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dc.contributor.authorKalkman, VJ
dc.contributor.authorClausnitzer, V
dc.contributor.authorDijkstra, KDB
dc.contributor.authorOrr, AG
dc.contributor.authorPaulson, DR
dc.contributor.authorVan Tol, J
dc.contributor.editorE. V. Balian, C. Le´veˆque, H. Segers, K. Martens
dc.date.accessioned2017-05-03T16:57:07Z
dc.date.available2017-05-03T16:57:07Z
dc.date.issued2008
dc.date.modified2010-08-30T07:01:57Z
dc.identifier.issn0018-8158
dc.identifier.doi10.1007/s10750-007-9029-x
dc.identifier.urihttp://hdl.handle.net/10072/26203
dc.description.abstractLarvae of almost all of the 5,680 species of the insect order Odonata (dragonflies and damselflies) are dependent on freshwater habitats. Both larvae and adults are predators. The order is relatively well studied, and the actual number of species may be close to 7,000. Many species have small distributional ranges, and are habitat specialists, including inhabitants of alpine mountain bogs, seepage areas in tropical rain forests, and waterfalls. They are often successfully used as indicators for environmental health and conservation management. The highest diversity is found in flowing waters in rain forests of the tropics, the Oriental and Neotropical regions being the most speciose. This paper discusses diversity, summarises the biogeography of dragonflies in the different biogeographical regions and gives the total number of species and genera per family per biogeographical region. Examples are given of areas of particular diversity, in terms of areas of endemism, presence of ancient lineages or remarkable recent radiations but no well-based review of areas with high endemism of dragonflies is available so far. The conservation status of dragonflies is briefly discussed. Species confined to small remnants of forest in the tropics are most under threat of extinction by human activities.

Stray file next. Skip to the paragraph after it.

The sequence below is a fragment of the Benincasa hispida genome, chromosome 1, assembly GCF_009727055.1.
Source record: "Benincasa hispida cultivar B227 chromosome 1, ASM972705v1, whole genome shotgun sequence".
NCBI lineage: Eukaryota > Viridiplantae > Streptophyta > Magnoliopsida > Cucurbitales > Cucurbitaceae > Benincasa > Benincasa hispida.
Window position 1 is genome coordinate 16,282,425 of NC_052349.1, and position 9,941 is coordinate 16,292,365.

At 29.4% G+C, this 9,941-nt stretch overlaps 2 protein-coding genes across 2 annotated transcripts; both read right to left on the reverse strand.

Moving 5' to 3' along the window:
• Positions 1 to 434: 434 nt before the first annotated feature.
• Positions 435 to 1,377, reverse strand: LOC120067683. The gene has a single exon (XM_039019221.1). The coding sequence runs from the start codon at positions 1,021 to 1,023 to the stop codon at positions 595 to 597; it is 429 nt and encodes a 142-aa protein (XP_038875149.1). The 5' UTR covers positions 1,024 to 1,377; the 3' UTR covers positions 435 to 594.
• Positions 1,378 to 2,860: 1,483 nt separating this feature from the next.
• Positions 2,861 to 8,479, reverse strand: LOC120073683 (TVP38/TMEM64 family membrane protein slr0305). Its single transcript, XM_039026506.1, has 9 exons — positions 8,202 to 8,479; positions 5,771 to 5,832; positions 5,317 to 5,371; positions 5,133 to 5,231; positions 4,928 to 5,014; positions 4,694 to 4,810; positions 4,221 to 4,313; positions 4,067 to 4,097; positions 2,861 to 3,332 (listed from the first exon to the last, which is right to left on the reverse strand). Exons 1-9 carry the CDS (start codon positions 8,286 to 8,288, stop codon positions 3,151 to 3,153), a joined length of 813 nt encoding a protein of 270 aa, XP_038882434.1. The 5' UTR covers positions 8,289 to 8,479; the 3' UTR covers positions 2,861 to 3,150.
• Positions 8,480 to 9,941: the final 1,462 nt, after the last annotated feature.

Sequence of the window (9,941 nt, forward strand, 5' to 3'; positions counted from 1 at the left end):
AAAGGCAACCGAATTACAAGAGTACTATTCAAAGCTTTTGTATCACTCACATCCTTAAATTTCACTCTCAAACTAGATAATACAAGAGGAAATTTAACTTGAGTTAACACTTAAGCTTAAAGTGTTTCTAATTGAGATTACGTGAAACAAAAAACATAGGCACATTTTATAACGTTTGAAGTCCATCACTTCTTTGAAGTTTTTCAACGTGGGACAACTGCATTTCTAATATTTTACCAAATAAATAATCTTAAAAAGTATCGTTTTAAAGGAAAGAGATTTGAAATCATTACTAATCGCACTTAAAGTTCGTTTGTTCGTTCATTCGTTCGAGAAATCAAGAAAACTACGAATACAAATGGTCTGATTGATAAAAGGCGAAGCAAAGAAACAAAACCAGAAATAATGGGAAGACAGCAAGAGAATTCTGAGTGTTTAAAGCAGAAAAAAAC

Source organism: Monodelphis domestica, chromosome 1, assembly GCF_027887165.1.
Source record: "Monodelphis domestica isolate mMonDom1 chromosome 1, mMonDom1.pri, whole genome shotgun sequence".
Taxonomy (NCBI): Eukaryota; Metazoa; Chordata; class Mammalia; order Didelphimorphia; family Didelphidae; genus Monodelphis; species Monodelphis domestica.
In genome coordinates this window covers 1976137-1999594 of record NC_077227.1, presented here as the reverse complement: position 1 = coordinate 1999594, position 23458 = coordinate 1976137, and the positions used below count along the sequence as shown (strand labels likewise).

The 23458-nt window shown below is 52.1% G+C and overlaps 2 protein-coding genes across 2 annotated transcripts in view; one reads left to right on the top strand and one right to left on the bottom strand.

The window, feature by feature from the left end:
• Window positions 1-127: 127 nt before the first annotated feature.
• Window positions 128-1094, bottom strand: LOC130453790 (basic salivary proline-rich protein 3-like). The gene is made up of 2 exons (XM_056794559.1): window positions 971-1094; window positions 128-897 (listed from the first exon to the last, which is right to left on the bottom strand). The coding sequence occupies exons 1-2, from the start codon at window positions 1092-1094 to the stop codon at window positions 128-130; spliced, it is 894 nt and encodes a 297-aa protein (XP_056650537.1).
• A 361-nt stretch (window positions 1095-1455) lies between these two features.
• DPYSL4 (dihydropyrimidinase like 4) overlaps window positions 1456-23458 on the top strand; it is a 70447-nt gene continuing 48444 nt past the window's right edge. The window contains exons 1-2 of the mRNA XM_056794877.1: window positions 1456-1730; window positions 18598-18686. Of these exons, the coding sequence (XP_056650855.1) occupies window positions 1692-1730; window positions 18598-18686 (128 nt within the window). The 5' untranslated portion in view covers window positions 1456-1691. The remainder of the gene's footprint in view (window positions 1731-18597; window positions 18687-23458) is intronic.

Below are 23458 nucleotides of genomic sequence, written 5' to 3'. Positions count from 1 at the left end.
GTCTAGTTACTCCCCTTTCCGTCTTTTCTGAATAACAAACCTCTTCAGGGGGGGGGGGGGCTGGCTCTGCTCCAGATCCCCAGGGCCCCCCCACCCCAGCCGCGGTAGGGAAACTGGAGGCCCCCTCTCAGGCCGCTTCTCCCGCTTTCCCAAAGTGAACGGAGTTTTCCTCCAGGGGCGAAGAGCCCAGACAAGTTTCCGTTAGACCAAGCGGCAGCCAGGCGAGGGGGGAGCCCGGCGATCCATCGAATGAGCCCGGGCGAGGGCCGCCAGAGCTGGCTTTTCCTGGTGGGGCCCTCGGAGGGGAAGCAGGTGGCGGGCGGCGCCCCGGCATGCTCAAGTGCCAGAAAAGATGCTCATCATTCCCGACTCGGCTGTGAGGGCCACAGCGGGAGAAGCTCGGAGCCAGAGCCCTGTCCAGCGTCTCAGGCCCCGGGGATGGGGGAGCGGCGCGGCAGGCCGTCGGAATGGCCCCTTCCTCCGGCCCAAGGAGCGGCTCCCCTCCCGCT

dc.description.peerreviewedYes
dc.description.publicationstatusYes
dc.languageEnglish
dc.language.isoeng
dc.publisherSpringer
dc.publisher.placeNetherlands
dc.relation.ispartofstudentpublicationY
dc.relation.ispartofpagefrom351
dc.relation.ispartofpageto363
dc.relation.ispartofjournalHydrobiologia: the international journal on limnology
dc.relation.ispartofvolume595
dc.rights.retentionY
dc.subject.fieldofresearchConservation and Biodiversity
dc.subject.fieldofresearchEarth Sciences
dc.subject.fieldofresearchEnvironmental Sciences
dc.subject.fieldofresearchBiological Sciences
dc.subject.fieldofresearchcode050202
dc.subject.fieldofresearchcode04
dc.subject.fieldofresearchcode05
dc.subject.fieldofresearchcode06
dc.titleGlobal diversity of dragonflies (Odonata) in freshwater
dc.typeJournal article
dc.type.descriptionC1 - Articles
dc.type.codeC - Journal Articles
gro.date.issued2008
gro.hasfulltextNo Full Text
gro.griffith.authorOrr, Albert G.


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